Nicolai Lilin grew up in Transnistria, which declared its independence in 1990 but has never been recognized as a state. He fought as a sniper in the Russian army in Chechnya. He currently runs a tattoo parlor in Turin, Italy.

What Our Readers Are Saying

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Average customer rating based on 1 comment:

Russian lit-mystery fan, July 22, 2011 (view all comments by Russian lit-mystery fan)
Interesting read, though I am skeptical of how much truth there is. It is probably at least 50% fiction - though perhaps not as far from reality as one could hope. There most definitely is a tattoo language in the Russian criminal world. I have read enough different accounts (as well as viewing the documentary The Mark Of Cain) to realize that these markings are taken very seriously in the underworld of Russian crime. Some of this author's anecdotes reek of hyperbole, however. I suspect the best approach to the book is to view it as a novel, based on a germ of truth. It reads quickly - though some scenes are quite gruesome. Not for the faint of heart.
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Product Details

ISBN:
9780393080858
Author:
Lilin, Nicolai. Trans. By Jonathan Hunt.
Publisher:
W. W. Norton & Company
Author:
Lilin, Nicolai
Author:
Hunt, Jonathan
Subject:
Crime - True Crime
Copyright:
Publication Date:
20110431
Binding:
HARDCOVER
Language:
English
Illustrations:
12 black-and-white illustrations
Pages:
447
Dimensions:
8.25000 x 5.50000 in

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Related Subjects

Biography » General
Fiction and Poetry » Literature » Biographical
Fiction and Poetry » Popular Fiction » Crime
History and Social Science » Crime » True Crime
History and Social Science » Russia » Siberia
History and Social Science » World History » Russia

Siberian Education: Growing Up in a Criminal Underworld New Hardcover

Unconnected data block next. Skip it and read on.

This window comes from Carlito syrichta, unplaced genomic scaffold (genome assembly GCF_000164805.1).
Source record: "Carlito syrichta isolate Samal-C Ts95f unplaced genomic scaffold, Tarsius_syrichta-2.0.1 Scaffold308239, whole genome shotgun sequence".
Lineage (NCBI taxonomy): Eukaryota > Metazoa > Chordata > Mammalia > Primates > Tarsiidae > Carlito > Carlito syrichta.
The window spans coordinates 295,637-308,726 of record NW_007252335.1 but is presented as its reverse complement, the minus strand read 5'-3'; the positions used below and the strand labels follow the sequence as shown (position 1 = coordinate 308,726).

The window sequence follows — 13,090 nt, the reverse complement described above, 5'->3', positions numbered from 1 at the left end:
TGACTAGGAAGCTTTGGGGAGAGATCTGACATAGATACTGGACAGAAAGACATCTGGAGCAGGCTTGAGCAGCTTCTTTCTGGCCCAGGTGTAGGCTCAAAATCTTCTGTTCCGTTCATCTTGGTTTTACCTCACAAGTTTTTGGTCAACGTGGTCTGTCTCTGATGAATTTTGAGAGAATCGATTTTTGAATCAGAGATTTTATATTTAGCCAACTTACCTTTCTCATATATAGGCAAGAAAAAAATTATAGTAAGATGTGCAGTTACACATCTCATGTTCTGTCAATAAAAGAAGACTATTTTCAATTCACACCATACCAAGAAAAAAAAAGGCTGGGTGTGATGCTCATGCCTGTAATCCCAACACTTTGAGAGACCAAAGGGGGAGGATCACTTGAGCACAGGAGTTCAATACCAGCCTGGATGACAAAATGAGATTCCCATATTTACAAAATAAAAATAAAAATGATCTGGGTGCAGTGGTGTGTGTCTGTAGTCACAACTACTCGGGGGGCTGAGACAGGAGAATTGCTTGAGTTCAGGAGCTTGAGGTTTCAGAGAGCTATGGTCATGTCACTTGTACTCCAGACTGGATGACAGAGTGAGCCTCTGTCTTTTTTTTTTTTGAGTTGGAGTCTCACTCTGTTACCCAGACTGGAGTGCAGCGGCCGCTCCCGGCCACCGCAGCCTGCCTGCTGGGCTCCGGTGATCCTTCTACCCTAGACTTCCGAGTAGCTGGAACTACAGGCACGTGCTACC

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$16.72 In Stock
Product details 447 pages W. W. Norton & Company - English 9780393080858 Reviews:
"Publishers Weekly Review" by , "There's honor aplenty among the noble thieves in this glamorized memoir of post-Soviet gangster life. Lilin, a tattoo artist living in Italy, where this mafia-positive saga was a bestseller, grew up in the 1980s and '90s in a Transnistrian town (on the border of Ukraine and Moldova) settled by hereditary criminal clans exiled from Siberia. Their 'Urka' subculture is thick indeed: switchblades are religious icons, elaborate tattoos depict criminal exploits, and a strict ethical code parses purification rituals and dietary rules. (Take note: an outlaw never accepts food from a cop's tainted hands.) There are gory rumbles — 'to leave him a souvenir from Siberia, I cut the ligaments under his knee' — and lurid prison gang rapes, but Lilin paints the Urka underworld as the last stand of pious morality ('We didn't use swear words... we never talked disrespectfully about elderly persons') against Kremlin despotism and Western decadence. Many of his reminiscences, which contain 'combined' characters, 'condensed' events, and 'imaginative recreations,' have a distinctively Russian, folkloric tone: 'how beautiful and generous Plum's soul was,' Lilin writes of a friend who allegedly murdered 12,000 policemen over three decades. Factual or not, his portrait of high-minded banditry — 'The exploitation of prostitution had always been considered an offense unworthy of a criminal' — never feels true to life. (Apr.)" Publishers Weekly (Copyright PWyxz LLC)
"Synopsis" by , "Marvelous and illuminating. . . . Forces us to reassess our notions of good and evil."--Irvine Welsh